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Plague, is caused by bacteria called Yersinia pestis. Onset of plague is usually
2 to 6 days after a person is exposed. Initial symptoms include fever, headache,
and general illness, followed by the development of painful, swollen regional
lymph nodes. The disease progresses rapidly and the bacteria can invade the
bloodstream, producing severe illness, called plague septicemia. Once a human
is infected, a progressive illness generally results unless specific antibiotic
therapy is given. Progression leads to blood infection and, finally, to lung
infection. The infection of the lung is termed plague pneumonia, and it can be
transmitted to others through the expulsion of droplets by coughing. The
incubation period of primary pneumonic plague is 1 to 3 days and is characterized
by development of an overwhelming pneumonia with high fever, cough, bloody
sputum, and chills. For plague pneumonia patients, the death rate is over 50%.
Geographic Distribution of Plague
In the United States, most of the human plague cases occur in two regions:
- Northern New Mexico, northern Arizona, and southern Colorado.
- California, southern Oregon, and far western Nevada.
How Is Plague Transmitted?
Plague is transmitted from animal to animal and from animal to human by the
bites of infective fleas. Less frequently, the organism enters through a break
in the skin by direct contact with tissue or body fluids of a plague-infected
animal, for instance, in the process of skinning a rabbit or other infected
animal. Plague is also transmitted by inhaling infected droplets expelled by
coughing, by a person or animal, especially domestic cats, with pneumonic
plague. Transmission of plague from person to person is uncommon and has not
been observed in the United States since 1924 but does occur as an important
factor in plague epidemics in some developing countries.
Human plague cases in the U.S. have been sporadic cases acquired from wild
rodents or their fleas. Rock squirrels and their fleas are the most frequent
sources of human infection in the southwestern states. For the Pacific states,
the California ground squirrel and its fleas are the most common source. Many
other rodent species, for instance, prairie dogs, wood rats, chipmunks, and other
ground squirrels and their fleas, suffer plague outbreaks and some of these
occasionally serve as sources of human infection. Deer mice and voles are thought
to maintain the disease in animal populations but are less important as sources
of human infection. Other less frequent sources of infection include wild
rabbits, wild carnivores, and even antelopes, which pick up their infections
from wild rodent outbreaks. Domestic cats (and sometimes dogs) are readily
infected by fleas or from eating infected wild rodents. Cats may serve as a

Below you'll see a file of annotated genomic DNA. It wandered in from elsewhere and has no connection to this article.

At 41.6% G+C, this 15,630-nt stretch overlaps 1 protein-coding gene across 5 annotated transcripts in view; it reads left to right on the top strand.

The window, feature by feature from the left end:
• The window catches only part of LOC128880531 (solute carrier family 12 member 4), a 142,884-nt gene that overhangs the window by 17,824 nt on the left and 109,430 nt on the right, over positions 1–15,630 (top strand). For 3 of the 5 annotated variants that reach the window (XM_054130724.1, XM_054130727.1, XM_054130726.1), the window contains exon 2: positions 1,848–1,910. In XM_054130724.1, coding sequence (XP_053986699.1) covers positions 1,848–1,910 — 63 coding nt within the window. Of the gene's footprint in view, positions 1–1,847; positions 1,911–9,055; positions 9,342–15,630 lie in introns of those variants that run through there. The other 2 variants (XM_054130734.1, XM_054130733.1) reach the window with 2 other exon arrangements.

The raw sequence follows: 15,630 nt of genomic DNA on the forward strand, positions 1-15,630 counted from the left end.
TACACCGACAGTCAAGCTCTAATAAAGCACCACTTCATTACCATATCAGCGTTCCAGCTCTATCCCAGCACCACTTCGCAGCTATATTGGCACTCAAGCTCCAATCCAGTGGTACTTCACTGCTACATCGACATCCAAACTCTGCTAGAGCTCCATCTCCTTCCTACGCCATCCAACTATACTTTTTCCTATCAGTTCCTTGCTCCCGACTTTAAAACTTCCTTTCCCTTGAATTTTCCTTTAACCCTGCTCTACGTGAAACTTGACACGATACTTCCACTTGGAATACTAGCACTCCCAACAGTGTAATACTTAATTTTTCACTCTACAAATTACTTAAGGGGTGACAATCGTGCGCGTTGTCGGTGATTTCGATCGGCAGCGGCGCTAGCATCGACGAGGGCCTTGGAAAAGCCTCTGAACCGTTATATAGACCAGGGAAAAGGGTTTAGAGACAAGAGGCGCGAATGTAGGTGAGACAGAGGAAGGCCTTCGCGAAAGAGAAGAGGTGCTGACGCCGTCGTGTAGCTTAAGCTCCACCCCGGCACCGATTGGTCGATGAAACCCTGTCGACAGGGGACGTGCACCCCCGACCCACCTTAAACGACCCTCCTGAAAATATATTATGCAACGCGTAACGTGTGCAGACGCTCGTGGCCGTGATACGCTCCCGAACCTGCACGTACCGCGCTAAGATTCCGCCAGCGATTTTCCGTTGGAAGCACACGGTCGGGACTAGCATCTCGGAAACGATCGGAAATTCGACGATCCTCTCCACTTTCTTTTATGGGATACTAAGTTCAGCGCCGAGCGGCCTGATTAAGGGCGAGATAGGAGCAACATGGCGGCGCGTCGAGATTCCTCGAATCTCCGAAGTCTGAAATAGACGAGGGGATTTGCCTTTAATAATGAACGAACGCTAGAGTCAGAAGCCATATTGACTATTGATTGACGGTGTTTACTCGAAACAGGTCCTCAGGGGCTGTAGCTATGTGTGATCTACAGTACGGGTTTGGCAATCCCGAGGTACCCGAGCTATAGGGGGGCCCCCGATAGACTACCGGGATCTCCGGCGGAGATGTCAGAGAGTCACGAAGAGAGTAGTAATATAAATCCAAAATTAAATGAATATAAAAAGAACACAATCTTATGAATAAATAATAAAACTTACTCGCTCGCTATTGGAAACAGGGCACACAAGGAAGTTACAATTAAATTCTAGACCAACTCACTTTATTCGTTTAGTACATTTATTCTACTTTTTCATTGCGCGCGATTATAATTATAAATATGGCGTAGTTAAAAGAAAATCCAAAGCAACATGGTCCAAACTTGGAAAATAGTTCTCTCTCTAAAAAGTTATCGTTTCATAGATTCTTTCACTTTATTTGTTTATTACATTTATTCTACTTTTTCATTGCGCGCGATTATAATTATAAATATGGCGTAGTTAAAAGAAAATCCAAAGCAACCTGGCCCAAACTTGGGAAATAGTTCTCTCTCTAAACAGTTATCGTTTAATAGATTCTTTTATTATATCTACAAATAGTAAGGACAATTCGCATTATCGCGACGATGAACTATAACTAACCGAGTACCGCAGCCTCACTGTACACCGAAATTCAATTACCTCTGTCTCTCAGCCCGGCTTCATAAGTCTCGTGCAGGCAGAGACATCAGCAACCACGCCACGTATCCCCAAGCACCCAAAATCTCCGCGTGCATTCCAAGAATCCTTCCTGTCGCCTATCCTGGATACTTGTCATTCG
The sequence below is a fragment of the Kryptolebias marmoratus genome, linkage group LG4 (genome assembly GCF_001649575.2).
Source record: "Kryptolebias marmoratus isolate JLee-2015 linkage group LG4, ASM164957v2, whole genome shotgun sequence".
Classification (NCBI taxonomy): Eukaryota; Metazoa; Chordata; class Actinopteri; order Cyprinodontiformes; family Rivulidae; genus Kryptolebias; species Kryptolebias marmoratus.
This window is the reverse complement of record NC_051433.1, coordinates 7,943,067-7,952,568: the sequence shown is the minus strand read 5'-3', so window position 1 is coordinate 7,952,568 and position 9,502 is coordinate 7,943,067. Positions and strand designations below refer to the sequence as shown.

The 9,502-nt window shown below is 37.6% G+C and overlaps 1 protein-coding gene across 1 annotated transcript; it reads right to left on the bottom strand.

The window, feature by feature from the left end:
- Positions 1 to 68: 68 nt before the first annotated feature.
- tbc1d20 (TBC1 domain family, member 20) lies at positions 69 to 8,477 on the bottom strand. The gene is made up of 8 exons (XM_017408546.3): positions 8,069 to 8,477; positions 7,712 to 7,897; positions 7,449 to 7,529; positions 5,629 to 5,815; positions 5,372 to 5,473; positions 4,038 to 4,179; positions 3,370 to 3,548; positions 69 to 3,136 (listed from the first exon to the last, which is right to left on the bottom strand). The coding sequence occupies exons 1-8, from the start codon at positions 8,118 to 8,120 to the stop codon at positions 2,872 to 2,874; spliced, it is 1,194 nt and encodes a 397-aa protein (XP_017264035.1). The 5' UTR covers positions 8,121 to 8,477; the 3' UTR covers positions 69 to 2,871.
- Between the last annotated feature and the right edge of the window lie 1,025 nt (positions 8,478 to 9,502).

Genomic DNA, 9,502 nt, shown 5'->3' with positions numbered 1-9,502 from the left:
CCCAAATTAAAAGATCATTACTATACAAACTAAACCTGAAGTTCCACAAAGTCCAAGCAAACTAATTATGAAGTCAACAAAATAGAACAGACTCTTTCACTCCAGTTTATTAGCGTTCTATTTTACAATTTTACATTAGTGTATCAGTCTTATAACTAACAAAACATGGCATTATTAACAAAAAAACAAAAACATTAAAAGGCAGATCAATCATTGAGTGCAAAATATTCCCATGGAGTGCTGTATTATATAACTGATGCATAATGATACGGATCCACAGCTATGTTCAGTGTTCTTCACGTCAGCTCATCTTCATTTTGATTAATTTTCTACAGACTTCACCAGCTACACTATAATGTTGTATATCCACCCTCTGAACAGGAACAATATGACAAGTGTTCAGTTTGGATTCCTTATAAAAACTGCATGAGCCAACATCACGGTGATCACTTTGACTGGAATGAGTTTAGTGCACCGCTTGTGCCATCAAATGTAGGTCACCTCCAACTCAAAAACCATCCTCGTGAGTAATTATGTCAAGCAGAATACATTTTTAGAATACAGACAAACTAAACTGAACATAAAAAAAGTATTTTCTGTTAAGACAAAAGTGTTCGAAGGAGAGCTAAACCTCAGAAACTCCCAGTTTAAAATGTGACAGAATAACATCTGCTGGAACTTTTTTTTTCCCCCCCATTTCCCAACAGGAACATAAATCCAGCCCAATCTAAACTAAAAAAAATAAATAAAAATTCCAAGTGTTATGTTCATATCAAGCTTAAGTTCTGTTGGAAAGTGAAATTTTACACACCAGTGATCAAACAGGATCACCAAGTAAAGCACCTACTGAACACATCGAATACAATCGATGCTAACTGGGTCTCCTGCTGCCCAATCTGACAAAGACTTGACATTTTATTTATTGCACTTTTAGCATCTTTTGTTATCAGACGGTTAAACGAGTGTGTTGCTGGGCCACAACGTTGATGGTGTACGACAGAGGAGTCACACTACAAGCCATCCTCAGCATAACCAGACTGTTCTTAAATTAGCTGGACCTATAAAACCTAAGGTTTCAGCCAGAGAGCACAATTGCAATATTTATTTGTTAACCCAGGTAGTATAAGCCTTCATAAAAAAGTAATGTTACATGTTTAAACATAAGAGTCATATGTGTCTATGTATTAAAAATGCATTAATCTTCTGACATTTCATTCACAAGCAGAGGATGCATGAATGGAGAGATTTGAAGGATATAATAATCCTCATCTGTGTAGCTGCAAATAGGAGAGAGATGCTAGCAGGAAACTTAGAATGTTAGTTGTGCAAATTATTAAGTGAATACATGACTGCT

source of infection to persons exposed to them. Pets may also bring
plague-infected fleas into the home. Between outbreaks, the plague bacterium is
believed to circulate within populations of certain species of rodents without
causing excessive mortality. Such groups of infected animals serve as silent,
long-term reservoirs of infection.
Plague will probably continue to exist in its many localized geographic
areas in the southwest since attempts to eliminate wild rodent plague
are impractical and futile. Therefore, primary preventive measures are
directed toward reducing the threat of infection in humans in high risk
areas through three techniques:
- Environmental management
- Public health education
- Preventive drug therapy
Preventing epidemic plague requires the reducing or eliminating house rat
populations in both urban and rural areas.
Control of plague in such situations requires two things:
- Close surveillance
for human plague cases, and for plague in rodents.
- Use of an effective insecticide to control rodent fleas when human plague
cases and rodent outbreaks occur.
Public Health Education
In regions such as the American West where plague is widespread in wild
rodents, the greatest threat is to people living, working, or playing in areas
where the infection is active. Public health education of citizens and the
medical community should include information on the following plague prevention
- Eliminating of food and shelter for rodents around homes, work places, and recreation areas by removing brush, rock piles, junk, and food sources (such as pet food), from the site.
- Surveillance for plague activity in rodent populations in and surrounding high risk areas by public health workers or by citizens reporting rodents found sick or dead to local health departments.
- Use of appropriate and licensed insecticides to kill fleas during wild animal plague outbreaks to reduce the risk to humans.
- Treatment of pets (dogs and cats) for flea control once each week.
Preventive Drug Therapy
Antibiotics may be taken in the event of exposure to the bites of wild
rodent fleas during an outbreak or to the tissues or fluids of a plague-infected
animal. Preventive therapy is also recommended in the event of close exposure
to another person or to a pet animal with suspected plague pneumonia.
For preventive drug therapy, the preferred antibiotics are the tetracyclines,
chloramphenicol, or one of the effective sulfonamides.
If you have any questions, please contact your nearest Regional Point of Contact,
park sanitarian or call WASO Public Health for more information.
Health Information, National Center for Infectious Diseases, Centers for
Disease Control and Prevention, Department of Health and Human Services.
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